Here are five signs that it is time to retake control of your career:
- You are paid below market rate;
- Someone else gets the great assignments;
- You are repeatedly passed over for promotion;
- You are invisible; higher ups don’t know your name, much less what you do, and
- You are not invited to participate in decision-making meetings
If this sounds like you, before you decide it is time for a new job, ask yourself if you have checked out, are just going through the motions, or have otherwise indicated to your boss that you have lost your career footing.
If the answer to any of these questions is “yes,” now is the time to renew your commitment to your current job and company. You may be able to reverse your career slide without changing companies. If not, the following strategies will increase your confidence and marketability, and provide you with a ready supply of achievements when you do decide to jump into the job market.
To regain control of your career:
- Rethink your career strategy. If what you are doing isn’t working doing more of it won’t lead to a different outcome. Sometimes it is as simple as evaluating what’s not working and then doing the polar opposite of it. It almost always involves stepping out of your comfort zone.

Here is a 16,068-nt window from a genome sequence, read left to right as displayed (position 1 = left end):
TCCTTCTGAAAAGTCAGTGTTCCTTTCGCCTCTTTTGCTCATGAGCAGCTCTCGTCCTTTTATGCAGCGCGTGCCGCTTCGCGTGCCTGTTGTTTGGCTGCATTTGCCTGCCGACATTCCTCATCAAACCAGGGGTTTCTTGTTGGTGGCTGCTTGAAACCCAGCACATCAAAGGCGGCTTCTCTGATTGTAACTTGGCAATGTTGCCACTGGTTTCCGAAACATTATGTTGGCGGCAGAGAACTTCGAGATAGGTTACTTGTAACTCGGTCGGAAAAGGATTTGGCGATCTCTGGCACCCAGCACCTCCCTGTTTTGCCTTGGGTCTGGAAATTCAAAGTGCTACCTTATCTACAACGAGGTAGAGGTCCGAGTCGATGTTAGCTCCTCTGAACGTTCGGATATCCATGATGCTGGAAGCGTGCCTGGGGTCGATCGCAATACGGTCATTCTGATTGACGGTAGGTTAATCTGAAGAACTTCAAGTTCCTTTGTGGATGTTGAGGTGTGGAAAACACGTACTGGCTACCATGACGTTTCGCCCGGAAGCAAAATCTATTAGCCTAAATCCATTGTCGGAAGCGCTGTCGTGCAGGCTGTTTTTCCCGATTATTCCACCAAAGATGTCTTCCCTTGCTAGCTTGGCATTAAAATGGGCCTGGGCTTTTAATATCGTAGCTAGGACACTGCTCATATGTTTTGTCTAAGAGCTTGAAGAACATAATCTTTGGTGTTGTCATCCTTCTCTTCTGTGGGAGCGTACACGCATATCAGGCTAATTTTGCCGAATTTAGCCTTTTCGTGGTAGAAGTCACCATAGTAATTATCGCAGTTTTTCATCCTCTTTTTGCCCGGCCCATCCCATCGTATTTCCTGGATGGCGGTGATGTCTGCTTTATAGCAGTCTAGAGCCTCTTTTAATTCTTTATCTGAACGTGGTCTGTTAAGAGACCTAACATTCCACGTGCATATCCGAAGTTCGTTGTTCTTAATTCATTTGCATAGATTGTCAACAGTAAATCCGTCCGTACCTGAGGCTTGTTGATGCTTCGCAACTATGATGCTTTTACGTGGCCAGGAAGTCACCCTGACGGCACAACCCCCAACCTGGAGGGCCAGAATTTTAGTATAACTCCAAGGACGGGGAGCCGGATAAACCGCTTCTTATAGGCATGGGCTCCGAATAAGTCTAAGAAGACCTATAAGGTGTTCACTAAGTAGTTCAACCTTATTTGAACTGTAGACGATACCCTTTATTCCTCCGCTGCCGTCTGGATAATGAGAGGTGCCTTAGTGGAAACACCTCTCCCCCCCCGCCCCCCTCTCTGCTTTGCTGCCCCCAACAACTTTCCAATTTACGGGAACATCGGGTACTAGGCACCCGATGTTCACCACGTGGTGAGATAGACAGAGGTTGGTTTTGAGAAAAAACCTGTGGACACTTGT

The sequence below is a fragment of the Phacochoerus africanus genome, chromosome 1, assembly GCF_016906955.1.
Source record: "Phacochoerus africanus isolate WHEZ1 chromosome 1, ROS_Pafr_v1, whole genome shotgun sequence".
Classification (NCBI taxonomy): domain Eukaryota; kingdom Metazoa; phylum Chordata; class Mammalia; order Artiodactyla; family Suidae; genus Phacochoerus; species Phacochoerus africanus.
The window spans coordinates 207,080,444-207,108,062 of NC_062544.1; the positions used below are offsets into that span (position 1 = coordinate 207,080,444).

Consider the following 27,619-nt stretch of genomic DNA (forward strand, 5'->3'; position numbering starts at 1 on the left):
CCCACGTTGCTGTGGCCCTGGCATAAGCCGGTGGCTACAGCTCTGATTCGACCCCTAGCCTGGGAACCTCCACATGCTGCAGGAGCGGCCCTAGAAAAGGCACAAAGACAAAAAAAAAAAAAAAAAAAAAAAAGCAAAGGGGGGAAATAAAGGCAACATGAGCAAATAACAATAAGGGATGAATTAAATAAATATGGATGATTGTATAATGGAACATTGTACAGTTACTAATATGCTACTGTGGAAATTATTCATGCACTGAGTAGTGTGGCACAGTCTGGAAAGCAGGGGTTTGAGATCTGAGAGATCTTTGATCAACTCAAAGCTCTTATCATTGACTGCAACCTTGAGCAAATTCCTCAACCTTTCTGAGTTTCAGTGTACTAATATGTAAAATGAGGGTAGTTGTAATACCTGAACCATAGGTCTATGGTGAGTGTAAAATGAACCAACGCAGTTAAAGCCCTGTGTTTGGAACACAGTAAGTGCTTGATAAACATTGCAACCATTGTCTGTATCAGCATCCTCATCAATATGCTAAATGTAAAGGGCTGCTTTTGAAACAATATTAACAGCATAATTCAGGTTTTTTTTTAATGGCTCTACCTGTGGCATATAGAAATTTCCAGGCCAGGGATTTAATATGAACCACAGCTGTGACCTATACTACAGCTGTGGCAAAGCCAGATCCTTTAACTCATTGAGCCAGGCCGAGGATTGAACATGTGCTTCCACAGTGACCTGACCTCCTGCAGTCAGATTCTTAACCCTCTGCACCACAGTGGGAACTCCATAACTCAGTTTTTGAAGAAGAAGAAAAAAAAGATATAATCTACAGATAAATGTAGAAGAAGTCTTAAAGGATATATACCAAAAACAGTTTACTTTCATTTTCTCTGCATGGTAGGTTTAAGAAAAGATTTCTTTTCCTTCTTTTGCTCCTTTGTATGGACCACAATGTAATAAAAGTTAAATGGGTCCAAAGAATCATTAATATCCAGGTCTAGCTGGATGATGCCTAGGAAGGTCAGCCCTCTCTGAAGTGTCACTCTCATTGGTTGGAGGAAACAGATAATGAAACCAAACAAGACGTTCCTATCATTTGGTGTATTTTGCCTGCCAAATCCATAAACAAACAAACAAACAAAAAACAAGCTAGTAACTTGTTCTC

- Get some skin in the game; keeping your head down and playing it safe doesn’t work. Take a smart risk. Offer to take on a project that will highlight at least one key area of expertise. And yes, doing so will require that you work smarter to achieve success and demonstrate that your manager’s confidence in you is well placed.
- Acquaint yourself with what industry thought-leaders are projecting and competitors are doing. Subscribe to and participate in professional associations and online industry groups. Develop a reputation as someone who is keenly aware of what’s happening in the industry.
- Be visible. In her book, “RISE 3 Practical Steps for Advancing Your Career, Standing Out as a Leader, and Liking Your Life,” former CEO, Patty Azzarello says, “People with high positive visibility have high credibility and . . . get better projects, more resources, and more support for who they get to hire. . .” So speak up in meetings. Be an idea generator in a sea of mediocrity.
- Seek out a mentor who is doing a great job in the role you aspire to. Ideally it is someone inside the company but that doesn’t have to be the case. An outside mentor may be able to provide insights that someone immersed in company politics is blind to. Regardless of whom you choose, a mentor can help you learn about your next job before you are in it. And, they are often in a position to offer suggestions about whom to consider when opportunities emerge.
If you wholeheartedly implement these strategies and your career doesn’t begin to turn around within six months then by all means it is time to start looking for an organization that rewards your contributions.